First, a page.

I have a strange problem that i'm struggling to find an answer to, perhaps someone can shed some light on the situation.
We have a pair of 5525-x setup with active/standby configuration, our servers use our data center providers switches (Cisco, HSRP configuration) as default gateway, some of the routes on the default gateway point back to our internal ASA's for VPN's etc,(all devices so far, servers, ASA's and switches are all on the same subnet).
This works fine initially but after 5 minutes communication between internal servers and servers on the other end of the VPNs is lost. Ping fails with TTL expired and tracert shows the HSRP devices bouncing between each other. Further debugging shows that the MAC table entry of the ASA on the default gateway has been lost and not renewed. This ties in with the MAC aging time on the device. If i ping the default gateway from the ASA the address is added back to the table and comms work correctly again for 5 minutes.
The weird thing is the above setup with the ASA is replacing a Juniper firewall and the Juniper doesnt experience the same problem. I dont want to add any static etc but i'm running out of ideas.
Also I am wondering why all the devices are in the same subnet? Wouldn't it be simpler to have the hosts on their own network and HSRP running for redudancy of their network and then having a separate Vlan between the Routers and the ASAs?
Can't say I have run into this exact problem myself. Usually the ASAs have had problems towards the the Clients/Servers behind them rather than the other way around. One problem has sometimes been the ARP timeout value of the ASA and the server (for some reason) changing the interface (and therefore MAC address) on which it has a certain IP address (configured for Static NAT on the ASA).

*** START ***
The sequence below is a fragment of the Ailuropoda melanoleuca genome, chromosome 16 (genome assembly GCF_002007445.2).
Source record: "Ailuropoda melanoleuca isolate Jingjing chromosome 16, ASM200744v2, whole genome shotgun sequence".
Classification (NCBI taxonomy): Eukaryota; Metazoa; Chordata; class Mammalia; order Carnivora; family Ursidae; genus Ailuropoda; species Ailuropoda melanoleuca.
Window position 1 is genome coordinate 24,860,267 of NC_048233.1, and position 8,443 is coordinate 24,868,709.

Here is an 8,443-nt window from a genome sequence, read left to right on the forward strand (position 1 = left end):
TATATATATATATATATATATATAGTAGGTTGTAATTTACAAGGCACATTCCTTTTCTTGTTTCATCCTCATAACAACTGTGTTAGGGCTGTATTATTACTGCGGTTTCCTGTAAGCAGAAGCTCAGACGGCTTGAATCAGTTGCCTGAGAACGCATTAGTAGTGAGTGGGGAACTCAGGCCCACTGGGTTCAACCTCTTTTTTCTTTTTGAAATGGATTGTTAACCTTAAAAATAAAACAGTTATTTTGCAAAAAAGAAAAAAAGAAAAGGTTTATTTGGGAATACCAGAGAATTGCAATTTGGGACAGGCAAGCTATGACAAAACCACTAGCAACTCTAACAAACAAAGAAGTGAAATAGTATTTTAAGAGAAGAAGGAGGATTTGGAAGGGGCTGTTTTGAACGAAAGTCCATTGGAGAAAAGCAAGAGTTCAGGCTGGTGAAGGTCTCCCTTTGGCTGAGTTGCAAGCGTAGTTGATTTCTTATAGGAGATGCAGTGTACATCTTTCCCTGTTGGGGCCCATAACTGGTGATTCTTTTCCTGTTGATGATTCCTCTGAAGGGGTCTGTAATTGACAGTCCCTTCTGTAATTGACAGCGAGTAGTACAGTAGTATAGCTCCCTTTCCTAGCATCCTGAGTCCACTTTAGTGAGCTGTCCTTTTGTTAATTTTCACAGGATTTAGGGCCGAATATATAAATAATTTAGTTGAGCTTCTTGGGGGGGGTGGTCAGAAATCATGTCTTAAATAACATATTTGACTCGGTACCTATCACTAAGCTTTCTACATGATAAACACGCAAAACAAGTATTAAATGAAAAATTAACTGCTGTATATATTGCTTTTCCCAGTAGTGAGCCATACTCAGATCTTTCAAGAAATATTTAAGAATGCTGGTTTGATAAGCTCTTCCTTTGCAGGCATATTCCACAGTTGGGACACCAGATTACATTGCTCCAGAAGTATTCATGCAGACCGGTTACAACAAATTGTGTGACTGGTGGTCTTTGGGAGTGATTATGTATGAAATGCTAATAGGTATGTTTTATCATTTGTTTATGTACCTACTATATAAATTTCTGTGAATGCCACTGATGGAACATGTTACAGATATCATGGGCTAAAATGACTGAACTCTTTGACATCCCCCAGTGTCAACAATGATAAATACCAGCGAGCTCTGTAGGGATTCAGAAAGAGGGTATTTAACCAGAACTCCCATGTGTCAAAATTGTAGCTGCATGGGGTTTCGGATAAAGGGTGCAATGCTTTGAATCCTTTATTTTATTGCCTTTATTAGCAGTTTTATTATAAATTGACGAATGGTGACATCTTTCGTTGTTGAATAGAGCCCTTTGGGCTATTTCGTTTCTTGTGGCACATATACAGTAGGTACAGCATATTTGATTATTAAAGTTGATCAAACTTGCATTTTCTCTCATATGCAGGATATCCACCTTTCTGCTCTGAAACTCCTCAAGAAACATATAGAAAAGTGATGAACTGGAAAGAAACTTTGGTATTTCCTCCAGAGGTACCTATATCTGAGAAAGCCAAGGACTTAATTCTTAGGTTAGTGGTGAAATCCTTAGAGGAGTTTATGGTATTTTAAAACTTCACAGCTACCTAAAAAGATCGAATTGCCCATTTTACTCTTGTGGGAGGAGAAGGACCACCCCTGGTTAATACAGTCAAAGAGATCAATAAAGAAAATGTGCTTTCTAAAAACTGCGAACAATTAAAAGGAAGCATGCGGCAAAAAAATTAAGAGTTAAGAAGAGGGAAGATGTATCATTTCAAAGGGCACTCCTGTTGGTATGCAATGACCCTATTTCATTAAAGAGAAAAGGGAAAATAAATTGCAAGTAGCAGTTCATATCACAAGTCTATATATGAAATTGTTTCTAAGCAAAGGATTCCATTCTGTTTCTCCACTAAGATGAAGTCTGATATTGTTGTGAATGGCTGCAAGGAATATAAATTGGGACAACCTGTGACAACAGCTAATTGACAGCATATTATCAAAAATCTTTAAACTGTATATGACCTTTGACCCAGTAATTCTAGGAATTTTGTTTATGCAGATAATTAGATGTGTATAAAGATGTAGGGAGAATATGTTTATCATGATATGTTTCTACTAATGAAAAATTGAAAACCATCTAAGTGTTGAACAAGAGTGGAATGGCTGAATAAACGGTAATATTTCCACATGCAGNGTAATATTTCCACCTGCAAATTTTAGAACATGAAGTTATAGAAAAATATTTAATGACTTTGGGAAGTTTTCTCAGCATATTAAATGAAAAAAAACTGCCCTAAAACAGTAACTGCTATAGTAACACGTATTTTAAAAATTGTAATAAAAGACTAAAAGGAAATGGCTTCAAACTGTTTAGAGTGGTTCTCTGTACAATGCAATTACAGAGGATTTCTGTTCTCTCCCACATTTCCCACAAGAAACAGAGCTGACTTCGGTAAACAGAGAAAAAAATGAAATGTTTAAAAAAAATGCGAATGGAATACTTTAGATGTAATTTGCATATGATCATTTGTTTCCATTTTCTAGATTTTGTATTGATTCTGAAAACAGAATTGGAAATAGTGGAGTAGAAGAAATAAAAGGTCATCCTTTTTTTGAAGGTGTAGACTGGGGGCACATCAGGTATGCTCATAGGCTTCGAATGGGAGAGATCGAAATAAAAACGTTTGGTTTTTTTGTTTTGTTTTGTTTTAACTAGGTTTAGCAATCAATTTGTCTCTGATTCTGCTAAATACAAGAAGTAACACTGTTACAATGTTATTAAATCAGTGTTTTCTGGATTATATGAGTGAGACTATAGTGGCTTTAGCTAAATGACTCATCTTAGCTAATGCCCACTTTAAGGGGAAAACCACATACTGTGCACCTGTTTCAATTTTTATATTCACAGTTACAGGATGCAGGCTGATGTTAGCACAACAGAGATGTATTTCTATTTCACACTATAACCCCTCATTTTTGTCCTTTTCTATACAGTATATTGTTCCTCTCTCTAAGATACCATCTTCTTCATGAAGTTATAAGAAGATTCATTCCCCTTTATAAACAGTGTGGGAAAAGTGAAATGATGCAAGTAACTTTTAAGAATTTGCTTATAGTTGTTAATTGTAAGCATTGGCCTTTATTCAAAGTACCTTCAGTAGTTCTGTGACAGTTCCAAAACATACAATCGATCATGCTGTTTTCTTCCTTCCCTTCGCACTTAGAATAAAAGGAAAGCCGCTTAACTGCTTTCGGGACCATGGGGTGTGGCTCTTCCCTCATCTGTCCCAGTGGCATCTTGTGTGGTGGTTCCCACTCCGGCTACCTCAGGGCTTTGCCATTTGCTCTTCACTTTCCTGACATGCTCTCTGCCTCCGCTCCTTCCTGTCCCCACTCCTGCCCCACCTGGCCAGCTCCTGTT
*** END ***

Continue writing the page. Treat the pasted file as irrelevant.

Doenst the traffic from the VPN connection help with this situation or is it just the traffic from the ASA that restores the connectivity. Or is it perhaps that the networks/hosts behind the VPN connection wont even initiate connections?
Does both of the routers/switches have route for the remote networks pointing towards the ASAs interfaces primary IP address?
Have you debugged ARP or done ARP capture on the ASA to determine if the routers/switches are even trying to use ARP to determine the MAC address of the ASA gateway interface? ASA should to my understanding always answer ARP requests for its interface IP address whatever you might have configured related to ARP on the ASA.
I have a very similar issue once. Not sure if its the same as you, but in the end in turned out to be a bad NAT config on the ASA. I'd created a static NAT for an internal subnet that was doing overload NAT to the outside interface of the ASA.Of course this should have been a dynamic NAT rather than a static.
My symptoms were exactly the same as yours. As soon as I corrected my NAT config, everything worked properly.
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